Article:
At least the white rhino isn’t. He’s a curious beast who would rather retreat from conflict if he can. There’s just one problem. Although he has a sharp sense of smell – I'm told that his olfactory passages are larger than his whole brain – his eyesight is very poor indeed. Even when he smells or hears danger, he can’t see too well so in his panic to run away, he might choose the wrong direction and instead run headlong towards danger – i.e. you.
Let’s face it, the only real predator an adult rhino needs to worry about is man.
And it’s all because of those unfortunate horns on their faces. The fibres of the horns are packed together tightly so as to make them hard enough to poke a hole through a car door. Even though they’re only keratin like your fingernails and hair, they’re pretty heavy; an adult male black rhino can carry about 3.5 kilograms of horn on his face.
Unfortunately, many people are only too keen to relieve him of that load because rhino horn is in hot demand in the Far East, particularly China and Vietnam, for its suspected medicinal properties. It even appears to be readily available in Vietnam in retail outlets and via hospitals. Ground into a powder, it’s used in combination with other bits and bobs as a potion for everything from cancer to penis envy.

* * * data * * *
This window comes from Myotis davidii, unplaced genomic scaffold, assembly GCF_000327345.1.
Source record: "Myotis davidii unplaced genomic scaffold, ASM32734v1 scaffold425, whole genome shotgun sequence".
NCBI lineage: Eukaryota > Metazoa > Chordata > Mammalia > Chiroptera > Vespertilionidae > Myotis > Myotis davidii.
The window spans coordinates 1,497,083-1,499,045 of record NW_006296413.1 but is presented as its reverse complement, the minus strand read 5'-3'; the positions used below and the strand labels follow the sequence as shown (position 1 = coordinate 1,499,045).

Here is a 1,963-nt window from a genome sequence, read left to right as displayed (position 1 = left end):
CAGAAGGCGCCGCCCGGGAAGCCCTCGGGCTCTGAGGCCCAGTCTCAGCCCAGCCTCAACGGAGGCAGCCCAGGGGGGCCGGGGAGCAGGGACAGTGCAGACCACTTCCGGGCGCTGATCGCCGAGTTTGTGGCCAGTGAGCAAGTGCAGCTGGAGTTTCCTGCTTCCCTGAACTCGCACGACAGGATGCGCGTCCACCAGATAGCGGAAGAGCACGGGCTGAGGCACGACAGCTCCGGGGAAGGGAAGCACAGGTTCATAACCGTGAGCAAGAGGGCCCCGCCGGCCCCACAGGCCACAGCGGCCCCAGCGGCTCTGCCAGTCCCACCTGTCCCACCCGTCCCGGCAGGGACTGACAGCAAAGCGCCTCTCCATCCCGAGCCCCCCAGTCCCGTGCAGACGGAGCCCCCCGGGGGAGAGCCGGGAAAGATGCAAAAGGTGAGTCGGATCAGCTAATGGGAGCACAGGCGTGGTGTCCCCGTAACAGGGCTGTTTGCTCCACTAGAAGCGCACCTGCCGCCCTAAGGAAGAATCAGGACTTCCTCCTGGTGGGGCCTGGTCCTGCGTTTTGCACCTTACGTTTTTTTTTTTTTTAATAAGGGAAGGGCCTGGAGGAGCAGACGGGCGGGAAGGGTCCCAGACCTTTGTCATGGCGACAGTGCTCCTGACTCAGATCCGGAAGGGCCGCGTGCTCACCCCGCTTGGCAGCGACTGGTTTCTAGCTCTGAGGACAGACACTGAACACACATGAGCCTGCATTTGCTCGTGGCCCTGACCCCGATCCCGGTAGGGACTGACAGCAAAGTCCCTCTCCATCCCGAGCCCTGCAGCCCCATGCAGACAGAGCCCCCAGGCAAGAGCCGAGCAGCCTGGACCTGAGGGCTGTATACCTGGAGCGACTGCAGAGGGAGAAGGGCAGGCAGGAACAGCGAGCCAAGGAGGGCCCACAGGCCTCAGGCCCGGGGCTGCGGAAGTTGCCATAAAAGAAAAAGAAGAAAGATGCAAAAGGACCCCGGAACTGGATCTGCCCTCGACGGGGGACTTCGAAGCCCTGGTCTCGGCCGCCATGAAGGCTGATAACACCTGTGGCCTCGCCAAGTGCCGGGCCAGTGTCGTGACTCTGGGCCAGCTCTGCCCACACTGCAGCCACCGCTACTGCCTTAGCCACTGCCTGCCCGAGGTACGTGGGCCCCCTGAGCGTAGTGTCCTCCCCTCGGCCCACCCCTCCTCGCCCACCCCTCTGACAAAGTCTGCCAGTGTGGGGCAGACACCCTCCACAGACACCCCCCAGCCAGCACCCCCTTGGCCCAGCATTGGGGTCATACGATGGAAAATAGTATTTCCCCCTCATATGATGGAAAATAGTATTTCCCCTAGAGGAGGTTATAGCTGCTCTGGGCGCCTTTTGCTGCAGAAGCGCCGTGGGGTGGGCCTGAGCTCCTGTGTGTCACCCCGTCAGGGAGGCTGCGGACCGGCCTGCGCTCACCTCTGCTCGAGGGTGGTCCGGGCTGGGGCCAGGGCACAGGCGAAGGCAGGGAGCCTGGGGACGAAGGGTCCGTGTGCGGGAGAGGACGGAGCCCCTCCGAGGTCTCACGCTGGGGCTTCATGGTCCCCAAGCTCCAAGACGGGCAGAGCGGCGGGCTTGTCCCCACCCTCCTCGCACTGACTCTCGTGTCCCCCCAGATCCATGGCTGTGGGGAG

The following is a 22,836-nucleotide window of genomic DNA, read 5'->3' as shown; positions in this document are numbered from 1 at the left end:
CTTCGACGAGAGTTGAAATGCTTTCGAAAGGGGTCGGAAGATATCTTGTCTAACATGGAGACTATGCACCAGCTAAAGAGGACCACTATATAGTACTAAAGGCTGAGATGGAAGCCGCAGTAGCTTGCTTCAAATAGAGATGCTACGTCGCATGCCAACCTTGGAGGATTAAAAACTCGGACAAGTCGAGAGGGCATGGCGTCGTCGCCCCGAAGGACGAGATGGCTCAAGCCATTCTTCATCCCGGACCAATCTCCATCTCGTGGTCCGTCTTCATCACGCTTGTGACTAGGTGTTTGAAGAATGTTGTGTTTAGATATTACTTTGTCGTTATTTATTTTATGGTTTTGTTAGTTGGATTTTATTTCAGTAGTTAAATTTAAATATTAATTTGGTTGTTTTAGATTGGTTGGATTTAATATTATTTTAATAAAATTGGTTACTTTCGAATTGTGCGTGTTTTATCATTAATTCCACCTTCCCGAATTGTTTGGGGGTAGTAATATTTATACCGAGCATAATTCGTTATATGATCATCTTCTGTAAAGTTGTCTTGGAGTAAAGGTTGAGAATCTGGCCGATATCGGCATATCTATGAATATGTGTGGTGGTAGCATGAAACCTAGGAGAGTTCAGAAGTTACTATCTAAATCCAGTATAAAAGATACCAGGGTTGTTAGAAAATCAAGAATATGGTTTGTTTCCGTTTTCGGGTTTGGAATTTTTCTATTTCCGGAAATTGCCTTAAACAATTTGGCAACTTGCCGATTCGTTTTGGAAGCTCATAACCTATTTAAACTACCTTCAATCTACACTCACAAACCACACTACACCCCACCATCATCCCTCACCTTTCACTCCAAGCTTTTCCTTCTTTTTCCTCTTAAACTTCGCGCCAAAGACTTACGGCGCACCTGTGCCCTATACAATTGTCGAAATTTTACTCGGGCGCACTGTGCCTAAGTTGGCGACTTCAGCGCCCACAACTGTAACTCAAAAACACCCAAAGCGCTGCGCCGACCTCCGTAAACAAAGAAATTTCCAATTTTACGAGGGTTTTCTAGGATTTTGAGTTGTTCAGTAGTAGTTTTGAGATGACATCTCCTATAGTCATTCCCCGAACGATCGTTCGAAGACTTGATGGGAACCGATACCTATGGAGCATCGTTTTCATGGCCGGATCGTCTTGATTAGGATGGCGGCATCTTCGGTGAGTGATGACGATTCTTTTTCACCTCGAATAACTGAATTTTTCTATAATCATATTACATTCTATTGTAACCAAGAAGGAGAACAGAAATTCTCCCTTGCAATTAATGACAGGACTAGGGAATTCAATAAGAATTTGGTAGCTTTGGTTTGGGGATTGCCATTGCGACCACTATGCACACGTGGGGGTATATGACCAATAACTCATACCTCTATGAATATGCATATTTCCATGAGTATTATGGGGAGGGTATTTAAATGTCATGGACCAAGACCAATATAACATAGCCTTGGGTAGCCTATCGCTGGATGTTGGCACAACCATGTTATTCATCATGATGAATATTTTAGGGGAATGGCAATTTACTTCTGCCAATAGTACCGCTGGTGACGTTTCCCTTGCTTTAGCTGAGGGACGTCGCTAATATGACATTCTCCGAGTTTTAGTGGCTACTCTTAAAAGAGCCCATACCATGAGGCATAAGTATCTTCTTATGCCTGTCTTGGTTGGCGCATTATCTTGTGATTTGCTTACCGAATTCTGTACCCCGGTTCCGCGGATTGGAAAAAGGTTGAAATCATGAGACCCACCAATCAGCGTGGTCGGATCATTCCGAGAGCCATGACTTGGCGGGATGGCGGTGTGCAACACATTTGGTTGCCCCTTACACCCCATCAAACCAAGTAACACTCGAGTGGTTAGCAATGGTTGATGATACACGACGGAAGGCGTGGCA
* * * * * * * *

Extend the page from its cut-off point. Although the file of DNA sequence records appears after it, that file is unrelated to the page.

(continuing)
In Yemen too, it used to be much sought-after for making the dagger sheaths given to young men initiated into manhood, though demand appears to have declined somewhat in recent years.
None of this is good for the rhino, which is facing a serious onslaught from poaching. And we’re not talking small two-bit operations, but big business armed with big guns, even helicopters. Such big business that these guys could probably teach the Colombian drug lords a thing or two.
Some 160 rhinos were brutally poached in South Africa in the first six months of 2010 alone. In response to this grave problem, the Endangered Wildlife Trust (EWT) has launched The Rhino Security Project to protect our remaining rhinos.
If you’re concerned that we’re losing one rhino every one-and-a-half days, and you know of illegal or suspicious activities regarding rhino poaching or the sale of their horns, please phone the anonymous Rhino Poaching Hotline at 082 404-2128. (And, of course, don’t forget to blow your vuvuzela or toot your horn at 1pm today to show your support for Rhino Day.)
Let's make sure that our children and grandchildren will still be able to see and experience these ancient beasts in the wild. They’ve been roaming the Earth for something like 50 million years; wouldn’t it be disgraceful if we become known as the generation that finally wiped them off the face of the planet?
More about rhino poaching
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